7 1. WTO Members can regulate dangerous products and act to protect the environment, but must not discriminate 2. WTO Members can take unilateral action to protect the environment outside of their borders, but cannot discriminate and should not act arbitrarily. They may need to attempt to negotiate international rules in such a case 3. Open issues: - product vs. process distinction is a product made using one process like the same product using another process; suppose one process is more polluting than another relevance of the Shrimp case? - likeness of products generally how broad or narrowly should they be defined relevance of the Asbestos case? IV. The Agreement on Sanitary and Phytosanitary Measures (SPS Agreement) A. General Rules 1. SPS measures are defined as measures designed to protect the health of humans, animals and plants. They are to be applied only to extent necessary to protect human, animal or plant life or health; should be based on scientific principles and should not be maintained without sufficient scientific evidence (Article 2.2) 2. SPS measures should not discriminate unjustifiably or arbitrarily or constitute a disguised restriction on international trade (similar to rules for GATT Article XX(b) exception SPS Agreement related to XX(b)) (Article 2.3) 3. WTO members should use international standards where available, but may choose to achieve a higher level of protection (Article 3) 4. SPS measures must be based on a risk assessment (Article 5.1) 5. Members are to avoid arbitrary or unjustifiable distinction in levels of protection if they result in discrimination or a disguised restriction on trade (Article 5.5) 6. SPS measures shall not be more trade restrictive than necessary (Article 5.6) 7. Provisional action permissible when relevant scientific evidence is insufficient (precautionary principle) (Article 5.7) 7

8 8. Transparency requirements notification of SPS measures and proposed changes, enquiry points and SPS Committee review (Article 7) B. The EC Hormones Case (brought by US and Canada) 1. The EC bans sale and importation of beef from cattle treated with growth-promoting hormones 2. The main issue in the case was whether the EC had performed a risk assessment. According to the Appellate Body: - a risk assessment is to be undertaken in accordance with risk assessment techniques developed by international bodies - a WTO member need not conduct risk assessment itself, but must point to one when its measure is challenged - a member is free to set its acceptable level of risk, which may be zero (recall Asbestos) - to judge whether a measure is based on a risk assessment, it is necessary to ascertain if there is a rational relationship between the measure and the assessment - such a relationship can be found even though it is based on non-mainstream scientific opinion C. The Australia Salmon case (brought by Canada) 1. Australia prohibited the import of uncooked salmon 2. The interesting issue in the case concerned whether the Australian measure violated Article 5.5. The Appellate Body upheld a panel finding that it did. The panel had noted that Australia s rules on salmon were much stricter than its rules on other similar fish and concluded that this difference in the level of protection was arbitrary and resulted in discrimination in violation of Article 5.5. D. The Japan Agricultural Restrictions case (brought by the US) 1. Japan prohibited the import of fruit unless it had undergone a very complicated testing procedure 2. The interesting issue in the case was whether Japan could invoke Article 5.7 the precautionary provision. The panel and the Appellate Body concluded that it could not because it had not attempted to find relevant scientific evidence E. The Japan Apples case (brought by the US) 8

9 1. The case is similar to the Japan Agricultural Restrictions case (involving restrictions on fruit imports). Apples from the United States are permitted to enter Japan only if a long list of conditions is satisfied. At issue in the case was whether those conditions, which were imposed to prevent the entry into Japan of a disease affecting fruit trees known as fire blight, were justified by sufficient scientific evidence, as required by SPS Article 2.2. The panel concluded that they were not. 2. The Appellate Body upheld the panel s rather strict interpretation of the SPS Agreement. According to the Appellate Body, the question is whether there is a rational relationship between the SPS measure and the scientific evidence. In this case, the Appellate Body agreed that the Japanese measure was disproportionately strict in light of the scientific evidence, which according to the panel showed that it is not likely that imports of mature, symptomless apples would serve as a pathway for the entry, establishment or spread of fire blight in Japan. 3. This report seems to accord less discretion to a government than is suggested in the Hormones and Asbestos case, although both of those cases involved human health and not plant health. It seemed that the experts consulted by the panel did not completely rule out the entry of fire blight, but only concluded that it was very unlikely. As such, it is not clear to me whether Japan will be able to argue that it is not required to remove all of its restrictions but rather that it can keep some. F. Conclusion Overall impact of SPS Agreement will probably be to improve government decision-making in respect of SPS measures and encourage developing countries to use international standards V. The Agreement on Technical Barriers to Trade (TBT Agreement) A. General Rules 1. The TBT Agreement applies to technical regulations and standards, including in particular product characteristics and production methods and labeling. Technical requirements are mandatory; standards are not. Note that the TBT Agreement does not apply to SPS measures. 9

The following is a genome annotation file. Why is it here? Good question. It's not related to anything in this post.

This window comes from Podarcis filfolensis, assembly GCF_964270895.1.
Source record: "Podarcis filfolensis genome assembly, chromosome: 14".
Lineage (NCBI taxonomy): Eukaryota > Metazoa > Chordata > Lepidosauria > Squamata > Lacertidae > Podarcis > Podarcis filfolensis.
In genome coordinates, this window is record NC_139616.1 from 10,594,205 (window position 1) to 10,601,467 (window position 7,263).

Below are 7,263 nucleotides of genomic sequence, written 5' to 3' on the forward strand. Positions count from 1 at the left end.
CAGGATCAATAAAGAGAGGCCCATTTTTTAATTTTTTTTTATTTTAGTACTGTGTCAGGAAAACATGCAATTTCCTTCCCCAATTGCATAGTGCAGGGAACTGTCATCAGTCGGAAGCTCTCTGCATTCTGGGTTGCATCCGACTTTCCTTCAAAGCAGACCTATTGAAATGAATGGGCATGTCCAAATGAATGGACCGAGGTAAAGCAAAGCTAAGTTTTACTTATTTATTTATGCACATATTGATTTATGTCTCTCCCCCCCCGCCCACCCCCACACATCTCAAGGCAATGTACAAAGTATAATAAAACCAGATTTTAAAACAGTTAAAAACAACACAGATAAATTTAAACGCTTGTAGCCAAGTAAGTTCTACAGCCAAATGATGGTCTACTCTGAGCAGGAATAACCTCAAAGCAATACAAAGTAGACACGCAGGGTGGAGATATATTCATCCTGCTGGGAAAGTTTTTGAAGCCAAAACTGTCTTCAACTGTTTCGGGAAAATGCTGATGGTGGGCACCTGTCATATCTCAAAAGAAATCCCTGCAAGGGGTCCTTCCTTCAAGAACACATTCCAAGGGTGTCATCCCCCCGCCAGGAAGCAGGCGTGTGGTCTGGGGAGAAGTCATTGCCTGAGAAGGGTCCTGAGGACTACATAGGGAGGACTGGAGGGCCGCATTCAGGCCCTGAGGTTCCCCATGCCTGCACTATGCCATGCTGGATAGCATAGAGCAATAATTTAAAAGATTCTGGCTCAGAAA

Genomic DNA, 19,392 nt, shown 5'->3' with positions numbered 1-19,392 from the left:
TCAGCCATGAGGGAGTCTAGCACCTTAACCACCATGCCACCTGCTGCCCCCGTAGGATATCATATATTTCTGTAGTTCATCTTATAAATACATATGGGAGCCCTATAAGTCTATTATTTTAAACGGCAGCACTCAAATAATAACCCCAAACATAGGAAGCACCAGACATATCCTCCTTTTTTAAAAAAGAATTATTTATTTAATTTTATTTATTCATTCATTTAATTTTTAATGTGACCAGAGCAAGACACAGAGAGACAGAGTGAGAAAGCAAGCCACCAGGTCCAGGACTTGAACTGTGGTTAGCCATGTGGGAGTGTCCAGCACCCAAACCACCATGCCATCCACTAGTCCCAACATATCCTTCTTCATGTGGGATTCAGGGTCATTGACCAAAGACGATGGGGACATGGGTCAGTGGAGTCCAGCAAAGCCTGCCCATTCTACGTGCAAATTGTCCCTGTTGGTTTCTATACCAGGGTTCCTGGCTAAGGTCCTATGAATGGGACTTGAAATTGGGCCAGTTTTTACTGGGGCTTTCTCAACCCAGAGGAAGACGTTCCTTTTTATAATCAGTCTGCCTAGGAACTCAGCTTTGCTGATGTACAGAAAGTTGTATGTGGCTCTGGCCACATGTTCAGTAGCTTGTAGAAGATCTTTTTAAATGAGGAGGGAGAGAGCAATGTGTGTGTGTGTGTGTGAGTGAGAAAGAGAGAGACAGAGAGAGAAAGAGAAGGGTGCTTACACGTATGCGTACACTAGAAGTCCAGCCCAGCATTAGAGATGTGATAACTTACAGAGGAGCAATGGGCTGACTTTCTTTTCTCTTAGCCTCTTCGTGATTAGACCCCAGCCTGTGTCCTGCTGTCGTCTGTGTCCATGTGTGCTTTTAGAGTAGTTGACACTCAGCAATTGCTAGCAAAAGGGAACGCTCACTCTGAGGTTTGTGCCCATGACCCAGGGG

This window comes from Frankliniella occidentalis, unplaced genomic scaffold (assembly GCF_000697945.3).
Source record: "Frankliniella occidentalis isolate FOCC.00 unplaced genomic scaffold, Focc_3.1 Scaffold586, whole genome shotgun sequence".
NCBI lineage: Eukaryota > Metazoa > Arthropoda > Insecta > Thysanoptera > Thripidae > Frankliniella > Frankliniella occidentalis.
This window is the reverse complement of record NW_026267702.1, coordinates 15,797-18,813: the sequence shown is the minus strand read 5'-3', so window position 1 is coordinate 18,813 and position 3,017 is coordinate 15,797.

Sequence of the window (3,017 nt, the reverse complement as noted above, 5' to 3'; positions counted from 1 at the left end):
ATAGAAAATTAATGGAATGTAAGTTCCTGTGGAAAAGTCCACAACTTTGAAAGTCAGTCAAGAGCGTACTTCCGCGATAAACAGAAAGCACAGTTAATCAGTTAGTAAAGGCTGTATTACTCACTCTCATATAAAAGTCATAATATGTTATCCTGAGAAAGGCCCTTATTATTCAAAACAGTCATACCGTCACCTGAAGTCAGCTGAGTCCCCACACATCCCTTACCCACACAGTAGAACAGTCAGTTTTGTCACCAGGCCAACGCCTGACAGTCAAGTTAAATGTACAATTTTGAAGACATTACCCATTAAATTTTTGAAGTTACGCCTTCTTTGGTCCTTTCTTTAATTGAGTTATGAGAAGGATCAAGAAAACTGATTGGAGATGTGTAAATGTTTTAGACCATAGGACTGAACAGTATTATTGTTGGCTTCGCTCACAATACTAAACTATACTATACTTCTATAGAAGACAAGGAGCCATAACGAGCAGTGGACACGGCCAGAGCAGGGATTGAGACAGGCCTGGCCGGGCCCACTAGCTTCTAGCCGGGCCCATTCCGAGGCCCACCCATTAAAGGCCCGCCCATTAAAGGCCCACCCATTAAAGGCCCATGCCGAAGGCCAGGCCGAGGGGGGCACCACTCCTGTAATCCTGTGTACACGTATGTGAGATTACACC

10 2. Technical requirements are subject to a most-favored-nation and national-treatment obligation. (TBT Article 2.1) 3. Technical requirements are not to be adopted with a view to or with the effect of creating unnecessary obstacles to international trade; they shall not be more trade restrictive than necessary to fulfill a legitimate objective. (TBT Article 2.2) 4. WTO members are to use international standards except when they would be an ineffective or inappropriate means to fulfill a legitimate objective. (TBT Article 2.4) 5. Notice and transparency requirements are imposed. B. The EC Sardines Case (brought by Peru) 1. The only TBT case to be considered in the WTO dispute settlement system was the Sardines case, which involved an EC regulation that limited the use of the term sardines to species found mainly near Europe 2. The panel and Appellate Body concluded that there was a relevant international standard, which would have allowed the term sardines to be applied to a broader range of related fish and that the EC could not show that the international standard was ineffective or inappropriate to achieve its consumer protection goals. VI. Conclusion A. Summarize B. Also note arguments concerning the general impact of development on the environment and whether WTO rules encourage the adoption of weak environmental rules as a means of attracting investment 10